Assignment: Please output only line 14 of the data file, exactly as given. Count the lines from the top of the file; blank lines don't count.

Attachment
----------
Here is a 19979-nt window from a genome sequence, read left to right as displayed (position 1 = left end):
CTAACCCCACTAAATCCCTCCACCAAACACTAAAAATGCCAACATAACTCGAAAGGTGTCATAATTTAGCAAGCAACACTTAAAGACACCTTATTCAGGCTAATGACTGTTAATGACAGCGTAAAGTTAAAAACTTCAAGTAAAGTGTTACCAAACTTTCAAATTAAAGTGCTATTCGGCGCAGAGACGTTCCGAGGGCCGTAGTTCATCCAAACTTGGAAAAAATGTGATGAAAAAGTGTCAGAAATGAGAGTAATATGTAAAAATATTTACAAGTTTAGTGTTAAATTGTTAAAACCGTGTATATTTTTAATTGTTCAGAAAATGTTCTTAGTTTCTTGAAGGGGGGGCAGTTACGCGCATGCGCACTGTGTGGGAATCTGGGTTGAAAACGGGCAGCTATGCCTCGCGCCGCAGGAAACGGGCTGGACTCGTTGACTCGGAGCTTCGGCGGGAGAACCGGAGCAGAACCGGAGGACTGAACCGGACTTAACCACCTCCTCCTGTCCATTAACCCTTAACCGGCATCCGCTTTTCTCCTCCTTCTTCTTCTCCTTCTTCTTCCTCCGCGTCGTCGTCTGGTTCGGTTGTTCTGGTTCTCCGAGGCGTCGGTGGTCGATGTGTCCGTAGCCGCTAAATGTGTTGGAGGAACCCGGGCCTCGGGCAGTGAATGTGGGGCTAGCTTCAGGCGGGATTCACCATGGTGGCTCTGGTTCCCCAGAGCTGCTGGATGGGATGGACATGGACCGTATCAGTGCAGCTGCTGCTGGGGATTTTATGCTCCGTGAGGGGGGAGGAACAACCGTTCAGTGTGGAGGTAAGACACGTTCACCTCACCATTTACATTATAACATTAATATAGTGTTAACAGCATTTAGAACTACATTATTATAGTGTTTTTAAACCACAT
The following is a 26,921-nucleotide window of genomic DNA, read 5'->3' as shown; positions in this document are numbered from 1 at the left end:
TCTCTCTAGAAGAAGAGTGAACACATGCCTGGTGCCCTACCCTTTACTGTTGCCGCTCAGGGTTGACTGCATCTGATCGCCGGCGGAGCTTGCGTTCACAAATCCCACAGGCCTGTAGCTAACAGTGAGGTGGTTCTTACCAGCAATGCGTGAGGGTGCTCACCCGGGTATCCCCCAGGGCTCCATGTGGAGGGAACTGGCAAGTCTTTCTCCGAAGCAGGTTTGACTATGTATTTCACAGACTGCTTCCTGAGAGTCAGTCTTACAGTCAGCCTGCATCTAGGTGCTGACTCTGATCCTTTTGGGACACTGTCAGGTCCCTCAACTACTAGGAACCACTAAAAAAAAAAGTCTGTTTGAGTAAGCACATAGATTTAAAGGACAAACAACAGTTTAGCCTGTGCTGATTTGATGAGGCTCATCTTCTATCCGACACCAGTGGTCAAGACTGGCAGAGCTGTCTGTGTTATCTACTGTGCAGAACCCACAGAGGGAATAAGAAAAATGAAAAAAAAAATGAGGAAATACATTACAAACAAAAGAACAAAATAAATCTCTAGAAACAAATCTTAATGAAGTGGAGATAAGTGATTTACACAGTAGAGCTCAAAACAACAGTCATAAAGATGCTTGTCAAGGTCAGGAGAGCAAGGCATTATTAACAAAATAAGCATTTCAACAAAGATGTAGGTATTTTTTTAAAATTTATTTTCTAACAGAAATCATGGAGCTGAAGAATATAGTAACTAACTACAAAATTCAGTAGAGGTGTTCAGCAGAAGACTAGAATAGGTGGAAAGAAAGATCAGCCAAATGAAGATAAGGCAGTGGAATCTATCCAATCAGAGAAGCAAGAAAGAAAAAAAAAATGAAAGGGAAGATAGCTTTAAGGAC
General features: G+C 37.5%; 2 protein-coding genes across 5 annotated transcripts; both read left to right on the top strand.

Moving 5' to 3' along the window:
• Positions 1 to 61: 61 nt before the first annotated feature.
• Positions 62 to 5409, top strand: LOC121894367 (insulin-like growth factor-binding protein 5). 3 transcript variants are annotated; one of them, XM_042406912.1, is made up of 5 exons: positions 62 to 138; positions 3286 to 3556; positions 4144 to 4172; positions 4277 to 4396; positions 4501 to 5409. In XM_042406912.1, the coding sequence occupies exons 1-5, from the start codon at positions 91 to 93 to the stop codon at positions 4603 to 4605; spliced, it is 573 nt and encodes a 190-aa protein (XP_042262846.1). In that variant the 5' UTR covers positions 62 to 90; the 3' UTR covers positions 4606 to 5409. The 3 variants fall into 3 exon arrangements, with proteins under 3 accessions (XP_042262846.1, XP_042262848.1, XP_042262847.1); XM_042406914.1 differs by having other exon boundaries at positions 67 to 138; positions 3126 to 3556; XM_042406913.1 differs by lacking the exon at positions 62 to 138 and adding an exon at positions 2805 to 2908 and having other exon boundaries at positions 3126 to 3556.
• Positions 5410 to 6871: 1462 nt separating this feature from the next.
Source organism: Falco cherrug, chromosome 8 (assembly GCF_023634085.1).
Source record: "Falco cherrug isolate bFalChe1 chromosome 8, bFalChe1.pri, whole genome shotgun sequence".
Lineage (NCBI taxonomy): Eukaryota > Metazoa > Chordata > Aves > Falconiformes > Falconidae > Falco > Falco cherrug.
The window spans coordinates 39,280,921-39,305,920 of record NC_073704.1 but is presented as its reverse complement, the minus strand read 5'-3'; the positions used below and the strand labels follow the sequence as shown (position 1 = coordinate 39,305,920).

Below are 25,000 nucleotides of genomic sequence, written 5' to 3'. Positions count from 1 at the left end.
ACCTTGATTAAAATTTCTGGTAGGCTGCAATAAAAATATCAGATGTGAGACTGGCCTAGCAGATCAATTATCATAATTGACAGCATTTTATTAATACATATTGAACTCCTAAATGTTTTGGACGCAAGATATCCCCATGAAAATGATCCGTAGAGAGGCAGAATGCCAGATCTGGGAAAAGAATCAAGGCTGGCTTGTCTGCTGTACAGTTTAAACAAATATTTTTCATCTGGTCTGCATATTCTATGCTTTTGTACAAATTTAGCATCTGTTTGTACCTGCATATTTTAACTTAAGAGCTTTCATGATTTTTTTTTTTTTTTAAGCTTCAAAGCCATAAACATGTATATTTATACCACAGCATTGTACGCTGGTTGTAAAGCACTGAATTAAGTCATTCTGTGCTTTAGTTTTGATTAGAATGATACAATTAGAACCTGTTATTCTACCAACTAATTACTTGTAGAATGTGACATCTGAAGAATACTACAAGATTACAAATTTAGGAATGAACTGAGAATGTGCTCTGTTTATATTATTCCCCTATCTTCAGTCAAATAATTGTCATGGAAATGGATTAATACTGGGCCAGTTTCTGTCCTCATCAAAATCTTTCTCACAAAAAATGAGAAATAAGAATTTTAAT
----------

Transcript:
Below are 25,000 nucleotides of genomic sequence, written 5' to 3'. Positions count from 1 at the left end.